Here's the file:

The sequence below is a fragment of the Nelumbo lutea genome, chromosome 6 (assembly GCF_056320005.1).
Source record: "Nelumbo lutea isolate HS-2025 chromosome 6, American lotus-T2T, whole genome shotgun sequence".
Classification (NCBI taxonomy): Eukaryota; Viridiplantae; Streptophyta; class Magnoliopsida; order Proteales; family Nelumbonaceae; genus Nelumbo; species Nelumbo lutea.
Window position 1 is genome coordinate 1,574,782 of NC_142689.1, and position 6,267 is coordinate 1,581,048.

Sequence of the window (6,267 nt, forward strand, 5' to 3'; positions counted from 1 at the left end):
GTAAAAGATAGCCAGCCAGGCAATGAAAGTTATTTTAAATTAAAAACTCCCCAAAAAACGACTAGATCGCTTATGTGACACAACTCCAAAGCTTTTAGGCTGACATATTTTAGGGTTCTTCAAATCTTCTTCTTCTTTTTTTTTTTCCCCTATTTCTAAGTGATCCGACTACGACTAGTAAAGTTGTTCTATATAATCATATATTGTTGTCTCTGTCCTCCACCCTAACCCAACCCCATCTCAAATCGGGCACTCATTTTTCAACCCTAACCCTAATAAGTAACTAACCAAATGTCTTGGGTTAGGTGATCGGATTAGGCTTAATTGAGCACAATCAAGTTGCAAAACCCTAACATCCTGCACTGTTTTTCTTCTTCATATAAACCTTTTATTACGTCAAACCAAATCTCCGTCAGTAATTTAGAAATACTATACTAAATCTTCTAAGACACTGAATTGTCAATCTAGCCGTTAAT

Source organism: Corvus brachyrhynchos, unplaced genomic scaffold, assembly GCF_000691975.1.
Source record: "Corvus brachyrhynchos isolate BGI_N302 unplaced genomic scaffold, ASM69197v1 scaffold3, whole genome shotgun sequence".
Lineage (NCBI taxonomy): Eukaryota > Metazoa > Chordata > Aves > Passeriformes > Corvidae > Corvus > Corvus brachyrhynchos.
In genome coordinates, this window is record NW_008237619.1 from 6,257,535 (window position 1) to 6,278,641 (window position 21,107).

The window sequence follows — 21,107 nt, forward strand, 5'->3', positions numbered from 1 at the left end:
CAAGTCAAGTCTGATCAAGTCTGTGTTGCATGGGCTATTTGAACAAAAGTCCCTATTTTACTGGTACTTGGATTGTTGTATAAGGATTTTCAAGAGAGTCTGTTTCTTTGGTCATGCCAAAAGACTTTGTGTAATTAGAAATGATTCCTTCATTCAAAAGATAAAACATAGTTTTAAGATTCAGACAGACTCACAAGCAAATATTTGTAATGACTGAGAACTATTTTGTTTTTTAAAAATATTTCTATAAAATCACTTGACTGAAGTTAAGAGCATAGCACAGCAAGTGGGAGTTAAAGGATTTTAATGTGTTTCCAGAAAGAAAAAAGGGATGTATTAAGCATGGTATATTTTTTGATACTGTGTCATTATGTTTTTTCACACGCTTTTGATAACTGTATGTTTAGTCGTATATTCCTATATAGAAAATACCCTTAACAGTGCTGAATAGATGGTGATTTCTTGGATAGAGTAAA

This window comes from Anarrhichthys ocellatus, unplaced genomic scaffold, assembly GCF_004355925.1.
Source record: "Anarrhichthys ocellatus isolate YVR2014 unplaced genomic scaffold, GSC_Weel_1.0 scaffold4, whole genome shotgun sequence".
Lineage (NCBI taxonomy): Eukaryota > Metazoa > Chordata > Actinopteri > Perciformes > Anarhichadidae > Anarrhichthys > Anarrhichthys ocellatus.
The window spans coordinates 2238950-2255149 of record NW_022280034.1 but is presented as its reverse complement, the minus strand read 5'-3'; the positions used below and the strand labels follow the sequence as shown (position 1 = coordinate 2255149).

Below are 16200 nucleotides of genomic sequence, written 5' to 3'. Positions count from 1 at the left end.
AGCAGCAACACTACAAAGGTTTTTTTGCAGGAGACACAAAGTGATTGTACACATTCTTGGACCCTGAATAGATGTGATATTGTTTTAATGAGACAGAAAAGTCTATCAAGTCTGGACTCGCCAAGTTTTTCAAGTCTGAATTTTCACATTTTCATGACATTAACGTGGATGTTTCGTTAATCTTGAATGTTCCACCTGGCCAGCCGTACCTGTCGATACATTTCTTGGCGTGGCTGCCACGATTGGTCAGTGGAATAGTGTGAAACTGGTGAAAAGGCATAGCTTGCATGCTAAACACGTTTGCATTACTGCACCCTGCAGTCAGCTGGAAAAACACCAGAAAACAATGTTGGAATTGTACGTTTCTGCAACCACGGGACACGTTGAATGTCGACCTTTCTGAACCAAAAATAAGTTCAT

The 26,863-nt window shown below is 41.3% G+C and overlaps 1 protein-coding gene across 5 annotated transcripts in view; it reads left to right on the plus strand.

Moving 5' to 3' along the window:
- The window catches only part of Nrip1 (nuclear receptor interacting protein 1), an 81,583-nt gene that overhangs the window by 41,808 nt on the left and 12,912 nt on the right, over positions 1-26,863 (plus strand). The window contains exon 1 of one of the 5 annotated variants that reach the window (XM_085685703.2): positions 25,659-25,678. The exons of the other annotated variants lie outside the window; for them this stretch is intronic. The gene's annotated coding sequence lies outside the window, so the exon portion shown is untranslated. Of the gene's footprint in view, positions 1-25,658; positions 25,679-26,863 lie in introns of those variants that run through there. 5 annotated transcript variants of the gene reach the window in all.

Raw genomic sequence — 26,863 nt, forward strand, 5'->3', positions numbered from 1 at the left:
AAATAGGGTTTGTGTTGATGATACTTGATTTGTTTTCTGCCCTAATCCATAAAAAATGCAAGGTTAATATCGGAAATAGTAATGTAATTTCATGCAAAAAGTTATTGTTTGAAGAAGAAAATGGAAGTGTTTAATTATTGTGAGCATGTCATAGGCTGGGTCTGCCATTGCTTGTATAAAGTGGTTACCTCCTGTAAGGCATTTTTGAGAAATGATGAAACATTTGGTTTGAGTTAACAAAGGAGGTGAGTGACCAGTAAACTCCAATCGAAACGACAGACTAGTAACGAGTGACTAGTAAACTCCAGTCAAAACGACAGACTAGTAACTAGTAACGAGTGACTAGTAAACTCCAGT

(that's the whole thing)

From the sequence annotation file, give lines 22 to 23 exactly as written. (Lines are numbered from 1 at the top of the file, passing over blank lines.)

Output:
Raw genomic sequence — 26,863 nt, forward strand, 5'->3', positions numbered from 1 at the left:
AAATAGGGTTTGTGTTGATGATACTTGATTTGTTTTCTGCCCTAATCCATAAAAAATGCAAGGTTAATATCGGAAATAGTAATGTAATTTCATGCAAAAAGTTATTGTTTGAAGAAGAAAATGGAAGTGTTTAATTATTGTGAGCATGTCATAGGCTGGGTCTGCCATTGCTTGTATAAAGTGGTTACCTCCTGTAAGGCATTTTTGAGAAATGATGAAACATTTGGTTTGAGTTAACAAAGGAGGTGAGTGACCAGTAAACTCCAATCGAAACGACAGACTAGTAACGAGTGACTAGTAAACTCCAGTCAAAACGACAGACTAGTAACTAGTAACGAGTGACTAGTAAACTCCAGT